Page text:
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Asian Gypsy Moth

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Asian gypsy moth, female in Mongolia
Scientific Name:
Lymantria dispar asiatica Vnukovskij, Lymantria dispar japonica (Motschulsky), Lymantria albescens Hori and Umeno, Lymantria umbrosa (Butler), and Lymantria postalba Inoue (APHIS 2015)
Common Name:
Asian gypsy moth (AGM)
Photo:
Asian gypsy moth, female in Mongolia - Photo by John Ghent
Native To:
Date of U.S. Introduction:
First discovered in the Pacific Northwest in the 1991 (APHIS 2015)
Means of Introduction:
From infested cargo in ships (APHIS 2015)
Impact:
Eradicated in North Carolina and Washington. It is a voracious pest of trees that poses a major threat to forest habitats in North America. (APHIS 2015)
Current U.S. Distribution:
Not currently established

Distribution/Maps/Survey Status

Quarantine

Images

Selected Resources

The section below contains selected highly relevant resources for this species, organized by source. To view all related content for this species, click on "View all resources for species" in the top left of this page.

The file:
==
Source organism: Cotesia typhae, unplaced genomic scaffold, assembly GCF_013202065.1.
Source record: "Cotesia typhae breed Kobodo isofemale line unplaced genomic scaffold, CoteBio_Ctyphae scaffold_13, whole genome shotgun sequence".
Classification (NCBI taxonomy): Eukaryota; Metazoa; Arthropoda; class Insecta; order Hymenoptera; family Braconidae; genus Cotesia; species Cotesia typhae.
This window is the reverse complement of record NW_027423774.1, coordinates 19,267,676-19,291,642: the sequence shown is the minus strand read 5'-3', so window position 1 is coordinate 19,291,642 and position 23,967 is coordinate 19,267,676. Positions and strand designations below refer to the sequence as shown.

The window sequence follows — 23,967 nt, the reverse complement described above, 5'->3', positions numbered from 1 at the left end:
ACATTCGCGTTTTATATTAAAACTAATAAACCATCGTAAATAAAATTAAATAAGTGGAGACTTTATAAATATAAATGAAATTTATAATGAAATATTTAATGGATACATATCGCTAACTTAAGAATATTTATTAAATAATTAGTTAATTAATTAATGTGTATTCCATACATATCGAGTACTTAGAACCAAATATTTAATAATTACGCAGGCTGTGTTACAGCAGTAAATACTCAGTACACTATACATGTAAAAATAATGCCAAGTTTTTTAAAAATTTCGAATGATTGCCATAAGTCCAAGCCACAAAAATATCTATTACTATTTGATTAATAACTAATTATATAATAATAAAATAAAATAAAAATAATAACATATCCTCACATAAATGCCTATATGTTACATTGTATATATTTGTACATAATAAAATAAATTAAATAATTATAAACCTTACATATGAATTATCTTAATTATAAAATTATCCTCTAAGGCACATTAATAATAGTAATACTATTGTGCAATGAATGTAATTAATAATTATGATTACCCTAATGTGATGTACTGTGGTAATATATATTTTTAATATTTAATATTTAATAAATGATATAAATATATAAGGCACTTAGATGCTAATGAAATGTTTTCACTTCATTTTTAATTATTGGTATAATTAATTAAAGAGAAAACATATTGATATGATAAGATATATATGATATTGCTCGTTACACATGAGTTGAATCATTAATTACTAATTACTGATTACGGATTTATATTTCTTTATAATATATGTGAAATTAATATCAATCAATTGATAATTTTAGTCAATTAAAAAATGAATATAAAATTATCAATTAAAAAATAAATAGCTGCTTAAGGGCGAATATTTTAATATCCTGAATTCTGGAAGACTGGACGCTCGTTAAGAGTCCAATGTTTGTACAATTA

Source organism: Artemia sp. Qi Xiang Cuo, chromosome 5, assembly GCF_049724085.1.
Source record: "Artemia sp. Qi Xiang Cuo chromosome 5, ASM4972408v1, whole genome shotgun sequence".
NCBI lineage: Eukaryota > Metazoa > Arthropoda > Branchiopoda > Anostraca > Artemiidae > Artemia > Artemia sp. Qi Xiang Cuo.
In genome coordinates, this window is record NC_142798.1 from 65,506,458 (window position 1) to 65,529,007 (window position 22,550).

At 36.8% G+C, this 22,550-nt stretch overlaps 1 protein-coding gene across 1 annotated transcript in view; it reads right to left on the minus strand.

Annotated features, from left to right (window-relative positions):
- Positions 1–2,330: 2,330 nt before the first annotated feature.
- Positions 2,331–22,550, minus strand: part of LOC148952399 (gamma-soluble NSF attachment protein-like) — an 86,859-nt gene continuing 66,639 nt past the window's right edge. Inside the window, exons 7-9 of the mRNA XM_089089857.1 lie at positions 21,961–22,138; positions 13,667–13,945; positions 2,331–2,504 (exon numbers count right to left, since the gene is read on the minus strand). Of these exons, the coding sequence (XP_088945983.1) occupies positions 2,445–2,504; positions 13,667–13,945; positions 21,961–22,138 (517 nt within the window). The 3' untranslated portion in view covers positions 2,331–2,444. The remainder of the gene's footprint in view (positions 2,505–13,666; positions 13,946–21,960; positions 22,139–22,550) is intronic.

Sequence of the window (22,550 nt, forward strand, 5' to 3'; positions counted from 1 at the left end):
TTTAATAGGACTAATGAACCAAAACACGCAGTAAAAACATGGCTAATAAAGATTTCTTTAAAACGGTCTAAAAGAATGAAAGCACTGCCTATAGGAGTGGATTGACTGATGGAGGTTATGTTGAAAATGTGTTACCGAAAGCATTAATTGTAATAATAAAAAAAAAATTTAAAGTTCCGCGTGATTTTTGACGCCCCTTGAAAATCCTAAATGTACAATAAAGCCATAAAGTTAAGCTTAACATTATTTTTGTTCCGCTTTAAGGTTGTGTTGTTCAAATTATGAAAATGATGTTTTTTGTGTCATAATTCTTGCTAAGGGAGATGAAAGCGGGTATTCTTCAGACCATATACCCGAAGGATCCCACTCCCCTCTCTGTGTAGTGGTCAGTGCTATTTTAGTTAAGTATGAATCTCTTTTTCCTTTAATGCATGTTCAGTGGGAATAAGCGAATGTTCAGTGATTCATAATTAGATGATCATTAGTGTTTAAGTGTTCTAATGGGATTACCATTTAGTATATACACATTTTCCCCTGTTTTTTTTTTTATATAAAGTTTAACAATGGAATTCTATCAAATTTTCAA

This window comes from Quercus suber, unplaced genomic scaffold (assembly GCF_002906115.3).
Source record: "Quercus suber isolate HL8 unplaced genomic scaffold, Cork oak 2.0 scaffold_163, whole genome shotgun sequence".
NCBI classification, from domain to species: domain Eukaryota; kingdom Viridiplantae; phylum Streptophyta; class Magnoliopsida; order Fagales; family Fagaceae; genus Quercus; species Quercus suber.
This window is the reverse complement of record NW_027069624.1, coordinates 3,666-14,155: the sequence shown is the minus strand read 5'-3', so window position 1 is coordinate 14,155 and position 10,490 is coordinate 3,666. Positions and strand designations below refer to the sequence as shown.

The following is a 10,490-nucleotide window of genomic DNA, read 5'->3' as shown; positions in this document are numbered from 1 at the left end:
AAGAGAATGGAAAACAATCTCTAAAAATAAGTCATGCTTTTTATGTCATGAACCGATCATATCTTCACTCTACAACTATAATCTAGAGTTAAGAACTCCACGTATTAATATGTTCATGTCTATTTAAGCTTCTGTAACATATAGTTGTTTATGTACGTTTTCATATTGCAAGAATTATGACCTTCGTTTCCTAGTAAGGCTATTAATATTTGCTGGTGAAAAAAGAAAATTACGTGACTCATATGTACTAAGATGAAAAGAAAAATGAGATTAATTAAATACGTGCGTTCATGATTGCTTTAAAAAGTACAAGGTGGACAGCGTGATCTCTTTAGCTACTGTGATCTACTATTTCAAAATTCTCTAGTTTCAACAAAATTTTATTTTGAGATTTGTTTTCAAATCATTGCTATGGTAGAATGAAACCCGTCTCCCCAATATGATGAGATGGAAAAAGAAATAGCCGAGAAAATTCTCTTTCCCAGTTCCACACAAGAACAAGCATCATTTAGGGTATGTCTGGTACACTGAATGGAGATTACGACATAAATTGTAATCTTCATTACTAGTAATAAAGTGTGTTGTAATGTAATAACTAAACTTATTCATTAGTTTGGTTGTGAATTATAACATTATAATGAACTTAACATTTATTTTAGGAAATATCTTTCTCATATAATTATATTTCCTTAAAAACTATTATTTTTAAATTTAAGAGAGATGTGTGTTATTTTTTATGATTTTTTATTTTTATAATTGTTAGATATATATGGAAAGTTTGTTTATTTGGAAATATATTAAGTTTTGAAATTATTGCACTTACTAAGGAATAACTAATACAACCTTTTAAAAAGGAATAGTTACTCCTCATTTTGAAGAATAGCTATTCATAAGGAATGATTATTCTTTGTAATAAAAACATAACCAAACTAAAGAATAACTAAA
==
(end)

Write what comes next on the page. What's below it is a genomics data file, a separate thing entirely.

Council or Task Force

Alberta Invasive Species Council (Canada).
See also: Fact Sheets for more information about individual invasive species, including those listed as "Prohibited Noxious" and "Noxious" under the Alberta Weed Control Act

Partnership

Nature Conservancy. Don't Move Firewood.
Texas State University System. Texas Invasive Species Institute.

Federal Government

USDA. FS. Northern Research Station.
USDA. Animal and Plant Health Inspection Service.
USDA. APHIS. Plant Protection and Quarantine.

International Government

New South Wales Department of Primary Industries (Australia).
Canadian Food Inspection Agency.

State and Local Government

New York State Department of Agriculture and Markets. Cooperative Agricultural Pest Survey.

See also: Forest Health Invaders for more fact sheets

Academic

Cornell University. New York State Integrated Pest Management Program.
See also: Invasive Species & Exotic Pests for more factsheets

Oregon State University.

Although Asian gypsy moths are not established in Oregon, they were detected in the summer 2015 in Forest Park, North Portland and in Washington state. Since the Asian gypsy moth was just detected recently, we have a unique and small window of opportunity to ensure the population does not become established in Oregon. If we are able to terminate any early infestations of gypsy moth caterpillars that hatch this coming spring, then we can avoid the species establishing a population in our forest. To help respond to the AGM situation, the Oregon Forest Pest Detector program organized several AGM monitoring workshops in spring 2016 for community members and OFPD program graduates. You can also access the AGM presentation (PDF | 3.4 MB) from the workshop to learn more about the AGM management plan, egg mass identification, and visual survey.

Citations